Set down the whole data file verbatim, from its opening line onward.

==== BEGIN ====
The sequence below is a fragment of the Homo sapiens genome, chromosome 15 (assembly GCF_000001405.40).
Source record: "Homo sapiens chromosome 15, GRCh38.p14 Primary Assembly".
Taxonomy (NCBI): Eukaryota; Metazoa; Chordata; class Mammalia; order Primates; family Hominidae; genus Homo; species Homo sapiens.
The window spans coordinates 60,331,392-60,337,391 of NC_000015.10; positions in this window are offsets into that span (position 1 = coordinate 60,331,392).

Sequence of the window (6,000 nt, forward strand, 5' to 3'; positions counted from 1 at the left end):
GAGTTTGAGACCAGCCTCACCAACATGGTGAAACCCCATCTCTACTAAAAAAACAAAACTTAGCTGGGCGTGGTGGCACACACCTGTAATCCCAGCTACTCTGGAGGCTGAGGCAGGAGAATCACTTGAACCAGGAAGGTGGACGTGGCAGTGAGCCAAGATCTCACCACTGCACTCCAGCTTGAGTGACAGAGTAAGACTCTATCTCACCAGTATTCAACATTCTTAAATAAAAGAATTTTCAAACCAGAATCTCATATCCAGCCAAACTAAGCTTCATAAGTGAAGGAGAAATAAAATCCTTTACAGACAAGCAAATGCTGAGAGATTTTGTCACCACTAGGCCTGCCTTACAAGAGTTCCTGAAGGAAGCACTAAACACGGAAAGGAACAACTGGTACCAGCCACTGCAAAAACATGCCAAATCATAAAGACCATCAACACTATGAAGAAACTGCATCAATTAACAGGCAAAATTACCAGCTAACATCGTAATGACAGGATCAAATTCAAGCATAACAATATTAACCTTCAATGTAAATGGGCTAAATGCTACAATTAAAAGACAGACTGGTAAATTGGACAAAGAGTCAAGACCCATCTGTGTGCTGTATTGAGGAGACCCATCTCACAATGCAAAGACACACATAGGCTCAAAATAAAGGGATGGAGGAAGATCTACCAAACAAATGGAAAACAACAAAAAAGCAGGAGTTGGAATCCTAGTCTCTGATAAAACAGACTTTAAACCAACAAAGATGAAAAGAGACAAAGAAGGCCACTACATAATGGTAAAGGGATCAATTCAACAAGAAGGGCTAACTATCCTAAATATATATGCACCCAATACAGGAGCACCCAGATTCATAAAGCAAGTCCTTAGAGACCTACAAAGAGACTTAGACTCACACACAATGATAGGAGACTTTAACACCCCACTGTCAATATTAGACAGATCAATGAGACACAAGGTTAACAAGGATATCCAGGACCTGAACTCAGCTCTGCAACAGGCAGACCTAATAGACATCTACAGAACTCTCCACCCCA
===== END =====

The sequence below is a fragment of the Homo sapiens genome, chromosome 15 (assembly GCF_000001405.40).
Source record: "Homo sapiens chromosome 15, GRCh38.p14 Primary Assembly".
Taxonomy (NCBI): Eukaryota; Metazoa; Chordata; class Mammalia; order Primates; family Hominidae; genus Homo; species Homo sapiens.
The window spans coordinates 60,331,392-60,337,391 of NC_000015.10; positions in this window are offsets into that span (position 1 = coordinate 60,331,392).

Sequence of the window (6,000 nt, forward strand, 5' to 3'; positions counted from 1 at the left end):
GAGTTTGAGACCAGCCTCACCAACATGGTGAAACCCCATCTCTACTAAAAAAACAAAACTTAGCTGGGCGTGGTGGCACACACCTGTAATCCCAGCTACTCTGGAGGCTGAGGCAGGAGAATCACTTGAACCAGGAAGGTGGACGTGGCAGTGAGCCAAGATCTCACCACTGCACTCCAGCTTGAGTGACAGAGTAAGACTCTATCTCACCAGTATTCAACATTCTTAAATAAAAGAATTTTCAAACCAGAATCTCATATCCAGCCAAACTAAGCTTCATAAGTGAAGGAGAAATAAAATCCTTTACAGACAAGCAAATGCTGAGAGATTTTGTCACCACTAGGCCTGCCTTACAAGAGTTCCTGAAGGAAGCACTAAACACGGAAAGGAACAACTGGTACCAGCCACTGCAAAAACATGCCAAATCATAAAGACCATCAACACTATGAAGAAACTGCATCAATTAACAGGCAAAATTACCAGCTAACATCGTAATGACAGGATCAAATTCAAGCATAACAATATTAACCTTCAATGTAAATGGGCTAAATGCTACAATTAAAAGACAGACTGGTAAATTGGACAAAGAGTCAAGACCCATCTGTGTGCTGTATTGAGGAGACCCATCTCACAATGCAAAGACACACATAGGCTCAAAATAAAGGGATGGAGGAAGATCTACCAAACAAATGGAAAACAACAAAAAAGCAGGAGTTGGAATCCTAGTCTCTGATAAAACAGACTTTAAACCAACAAAGATGAAAAGAGACAAAGAAGGCCACTACATAATGGTAAAGGGATCAATTCAACAAGAAGGGCTAACTATCCTAAATATATATGCACCCAATACAGGAGCACCCAGATTCATAAAGCAAGTCCTTAGAGACCTACAAAGAGACTTAGACTCACACACAATGATAGGAGACTTTAACACCCCACTGTCAATATTAGACAGATCAATGAGACACAAGGTTAACAAGGATATCCAGGACCTGAACTCAGCTCTGCAACAGGCAGACCTAATAGACATCTACAGAACTCTCCACCCCA